However, during this period when libertarianism was in vogue, there were movements (political correctness, neo-liberalism, neo-conservative interventionism, queer theorisation, etc.) within academia, government, and popular culture which were already exerting a force on American society to move us in yet another direction, and which bore fruit partially during the administration of George W. Bush, with its wars for democracy in the Middle East, and then more fully during the present administration, and indeed has been increasing in velocity as more and more “transformative” force is applied.  Popularly people in the 1990s made fun of political correctness – jokes were made about fat people being “gravitationally challenged” and Afrocentrism was viewed as the harmless diversion of a handful of cranks.  Nobody back then even conceived that homosexuals would be allowed to “marry.”

And yet, here we are today.  Society changed because of change agents who were initially thought nugatory and unsuccessful, but yet who continued to apply their force to the social body and got it moving in the direction they wanted it to go.

A conclusion we should draw from this, however, is a positive one for the alt-Right.  As many on the alt-Right, such as Roosh, have observed, the real fault line in Western politics is not left versus right, but is globalism versus nationalism.  Yet, many in tradition and neoreaction seem to grow discouraged that so few people – whether left-wingers or cuckservatives – appear to get this point or to understand its significance.  There remains the very real possibility that Donald Trump – the current electoral standardbearer of alt-Right themes relating to globalism, nationalism, trade patriotism, and immigration – will not win the presidency in November.  If that occurs, the mass of the Cathedral’s priestly mouthpieces will be sure to declare the alt-Right dead and its concerns as now irrelevant.  Yet, the very fact that the alt-Right is even a factor – that it is challenging both the inertial lassitude of the “True Conservative” Right as well as the inertial alacrity of the SJW Left – shows that its change agents are beginning to have an effect on the velocity (both speed and direction) of our societies in the West.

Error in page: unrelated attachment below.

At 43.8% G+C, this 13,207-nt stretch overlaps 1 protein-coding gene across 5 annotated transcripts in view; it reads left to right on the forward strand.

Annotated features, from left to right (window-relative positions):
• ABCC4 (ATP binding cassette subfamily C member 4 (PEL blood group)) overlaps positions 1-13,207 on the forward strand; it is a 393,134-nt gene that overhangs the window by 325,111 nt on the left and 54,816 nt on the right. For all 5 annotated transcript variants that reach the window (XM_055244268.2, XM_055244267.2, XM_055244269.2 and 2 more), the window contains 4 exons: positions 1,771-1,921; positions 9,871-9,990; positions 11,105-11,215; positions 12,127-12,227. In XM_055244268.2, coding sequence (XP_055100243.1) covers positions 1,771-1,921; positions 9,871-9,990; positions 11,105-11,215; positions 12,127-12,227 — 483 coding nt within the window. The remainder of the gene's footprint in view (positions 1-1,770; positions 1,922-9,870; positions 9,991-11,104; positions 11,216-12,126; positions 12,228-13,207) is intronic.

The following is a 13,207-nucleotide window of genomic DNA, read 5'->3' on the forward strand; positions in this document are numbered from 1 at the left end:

Let us remember that acceleration occurs as a result of the sum of all the forces exerted on a body.  These forces do not all have to be acting in the same direction.  The final acceleration which occurs is the result of the cancellation of weaker forces and the application of the leftover force of the stronger.  There is an anger in the West over the current actions by the SJW Left – a reaction to the open borders destruction of our traditional societies, the physical harm done by Muslim “refugees” in their host countries, the increasing arrogance and oppression of the political correctness regime.  This anger can be channeled as a force to be used by alt-Right change agents to move society in the direction we want it to go – and we should not be ashamed of the fact that we’re riding on the anger of large parts of the social mass.  It may take some time – and unfortunately time may not be something we have much of before the social body collapses in on itself – but a consistent application of alt-Right force in ways which neutralise the rhetorical devices of the SJW Left and which expose the Left to criticisms and the open demonstration of its hypocrisies will overcome the force that the Left continues to apply, and will result in a movement in our preferred direction.  We should not be dismayed by the deceptiveness of the social inertia which exists right now.  Apply the force, be the change, and see the movement.

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4 thoughts on “Some Thoughts about Social Inertia

  1. The idea of delayed effects in the course of change is a very interesting one. I think you can see it in fields of endeavour other than politics as well, e.g. in music new sounds will initially emerge in obscure underground scenes and then suddenly explode into the mainstream a few years later.

    Liked by 1 person

  2. Exactly DS. Because the inertia is social, it transcends mere politics and affects every area of social life and interaction.

    Like